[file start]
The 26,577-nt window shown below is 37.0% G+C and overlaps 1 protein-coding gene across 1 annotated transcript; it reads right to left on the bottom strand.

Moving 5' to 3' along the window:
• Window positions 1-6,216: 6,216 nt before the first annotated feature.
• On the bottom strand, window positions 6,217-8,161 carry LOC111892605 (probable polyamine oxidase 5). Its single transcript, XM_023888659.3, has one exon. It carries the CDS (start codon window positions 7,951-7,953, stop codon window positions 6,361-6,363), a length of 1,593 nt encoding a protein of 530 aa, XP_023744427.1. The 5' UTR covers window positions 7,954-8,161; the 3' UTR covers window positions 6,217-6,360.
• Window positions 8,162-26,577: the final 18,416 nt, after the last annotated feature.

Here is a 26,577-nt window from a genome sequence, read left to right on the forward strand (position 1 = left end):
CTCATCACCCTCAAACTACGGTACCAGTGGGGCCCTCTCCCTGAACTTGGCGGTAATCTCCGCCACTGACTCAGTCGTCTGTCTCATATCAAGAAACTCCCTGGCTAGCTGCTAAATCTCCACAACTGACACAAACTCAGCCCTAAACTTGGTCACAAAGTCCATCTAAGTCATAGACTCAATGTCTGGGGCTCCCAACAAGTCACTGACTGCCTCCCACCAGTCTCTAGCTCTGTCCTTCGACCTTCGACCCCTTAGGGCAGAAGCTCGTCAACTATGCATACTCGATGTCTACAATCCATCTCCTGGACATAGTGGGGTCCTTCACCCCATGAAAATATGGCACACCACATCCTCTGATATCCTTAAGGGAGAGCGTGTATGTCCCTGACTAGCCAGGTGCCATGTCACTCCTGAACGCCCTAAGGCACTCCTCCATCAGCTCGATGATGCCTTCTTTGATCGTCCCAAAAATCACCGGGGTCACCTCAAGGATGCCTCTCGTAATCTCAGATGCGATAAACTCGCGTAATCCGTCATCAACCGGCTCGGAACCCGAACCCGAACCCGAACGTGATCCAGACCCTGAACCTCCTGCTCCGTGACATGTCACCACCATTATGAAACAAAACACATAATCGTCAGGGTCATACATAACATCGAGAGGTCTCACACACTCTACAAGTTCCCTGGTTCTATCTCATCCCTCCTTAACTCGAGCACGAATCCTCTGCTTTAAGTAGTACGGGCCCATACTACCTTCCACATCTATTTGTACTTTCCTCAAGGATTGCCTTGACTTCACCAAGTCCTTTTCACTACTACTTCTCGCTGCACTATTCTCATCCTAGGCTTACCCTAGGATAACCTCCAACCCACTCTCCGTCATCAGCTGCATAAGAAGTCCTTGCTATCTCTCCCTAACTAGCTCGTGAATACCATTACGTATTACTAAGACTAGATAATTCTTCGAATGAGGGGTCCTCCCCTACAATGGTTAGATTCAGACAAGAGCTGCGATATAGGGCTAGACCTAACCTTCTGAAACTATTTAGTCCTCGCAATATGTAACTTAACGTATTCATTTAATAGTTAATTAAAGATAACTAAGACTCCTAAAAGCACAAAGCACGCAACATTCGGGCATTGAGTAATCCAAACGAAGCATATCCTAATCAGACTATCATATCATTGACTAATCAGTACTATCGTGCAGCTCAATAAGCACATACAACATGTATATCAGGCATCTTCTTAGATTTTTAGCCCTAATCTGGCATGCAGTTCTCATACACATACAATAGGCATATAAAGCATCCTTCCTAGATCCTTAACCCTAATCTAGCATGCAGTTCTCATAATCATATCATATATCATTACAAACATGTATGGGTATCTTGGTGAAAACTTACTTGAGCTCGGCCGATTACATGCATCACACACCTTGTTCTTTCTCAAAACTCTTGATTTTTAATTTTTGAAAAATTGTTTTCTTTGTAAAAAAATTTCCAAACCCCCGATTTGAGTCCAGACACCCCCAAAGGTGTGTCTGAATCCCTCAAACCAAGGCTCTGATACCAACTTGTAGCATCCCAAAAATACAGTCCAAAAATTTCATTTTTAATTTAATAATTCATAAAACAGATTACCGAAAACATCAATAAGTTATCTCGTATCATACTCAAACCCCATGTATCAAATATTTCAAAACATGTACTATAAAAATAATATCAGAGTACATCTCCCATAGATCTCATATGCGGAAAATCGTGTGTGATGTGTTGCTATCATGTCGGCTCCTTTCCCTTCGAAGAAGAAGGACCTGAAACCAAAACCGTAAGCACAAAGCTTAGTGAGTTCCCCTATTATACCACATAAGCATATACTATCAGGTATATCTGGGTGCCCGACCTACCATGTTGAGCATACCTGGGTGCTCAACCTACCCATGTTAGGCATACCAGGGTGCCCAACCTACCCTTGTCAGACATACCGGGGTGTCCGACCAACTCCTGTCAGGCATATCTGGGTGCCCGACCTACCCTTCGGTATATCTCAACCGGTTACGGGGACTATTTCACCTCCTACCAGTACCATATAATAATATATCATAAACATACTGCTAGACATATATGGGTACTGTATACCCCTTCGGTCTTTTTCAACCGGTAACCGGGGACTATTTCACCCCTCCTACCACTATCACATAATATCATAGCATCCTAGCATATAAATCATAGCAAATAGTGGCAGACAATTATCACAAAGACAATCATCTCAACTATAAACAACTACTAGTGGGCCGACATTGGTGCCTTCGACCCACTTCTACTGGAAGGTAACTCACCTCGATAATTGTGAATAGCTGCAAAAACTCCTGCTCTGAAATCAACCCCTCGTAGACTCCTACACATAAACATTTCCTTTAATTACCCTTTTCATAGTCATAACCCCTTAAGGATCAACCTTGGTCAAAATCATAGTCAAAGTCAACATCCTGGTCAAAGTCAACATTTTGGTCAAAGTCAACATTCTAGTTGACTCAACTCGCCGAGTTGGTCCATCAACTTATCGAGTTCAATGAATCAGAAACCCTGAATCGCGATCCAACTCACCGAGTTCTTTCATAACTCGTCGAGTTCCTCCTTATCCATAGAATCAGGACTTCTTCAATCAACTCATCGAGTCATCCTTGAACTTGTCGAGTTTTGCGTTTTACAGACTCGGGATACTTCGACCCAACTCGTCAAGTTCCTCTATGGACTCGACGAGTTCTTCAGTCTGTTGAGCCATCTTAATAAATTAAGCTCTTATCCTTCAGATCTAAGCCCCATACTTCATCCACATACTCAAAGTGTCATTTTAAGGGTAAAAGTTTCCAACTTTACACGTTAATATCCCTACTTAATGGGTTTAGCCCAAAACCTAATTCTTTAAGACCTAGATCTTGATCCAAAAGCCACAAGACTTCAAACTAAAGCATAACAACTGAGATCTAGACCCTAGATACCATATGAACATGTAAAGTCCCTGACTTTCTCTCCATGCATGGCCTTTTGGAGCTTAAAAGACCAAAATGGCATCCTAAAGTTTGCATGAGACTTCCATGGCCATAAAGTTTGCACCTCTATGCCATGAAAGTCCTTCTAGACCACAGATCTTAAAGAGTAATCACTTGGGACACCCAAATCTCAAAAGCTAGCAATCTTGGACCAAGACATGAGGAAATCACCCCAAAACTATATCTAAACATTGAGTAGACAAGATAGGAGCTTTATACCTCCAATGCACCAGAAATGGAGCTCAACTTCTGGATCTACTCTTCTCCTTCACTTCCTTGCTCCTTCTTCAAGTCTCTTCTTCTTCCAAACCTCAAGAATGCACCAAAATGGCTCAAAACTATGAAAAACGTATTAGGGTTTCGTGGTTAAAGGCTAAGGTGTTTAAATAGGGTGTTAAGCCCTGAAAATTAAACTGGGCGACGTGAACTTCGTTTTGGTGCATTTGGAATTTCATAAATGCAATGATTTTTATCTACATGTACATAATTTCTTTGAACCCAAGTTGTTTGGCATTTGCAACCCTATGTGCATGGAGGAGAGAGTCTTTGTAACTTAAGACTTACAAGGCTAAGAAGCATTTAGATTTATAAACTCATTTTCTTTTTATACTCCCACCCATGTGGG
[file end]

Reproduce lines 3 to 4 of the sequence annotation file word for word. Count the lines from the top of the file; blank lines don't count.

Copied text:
• Window positions 1-6,216: 6,216 nt before the first annotated feature.
• On the bottom strand, window positions 6,217-8,161 carry LOC111892605 (probable polyamine oxidase 5). Its single transcript, XM_023888659.3, has one exon. It carries the CDS (start codon window positions 7,951-7,953, stop codon window positions 6,361-6,363), a length of 1,593 nt encoding a protein of 530 aa, XP_023744427.1. The 5' UTR covers window positions 7,954-8,161; the 3' UTR covers window positions 6,217-6,360.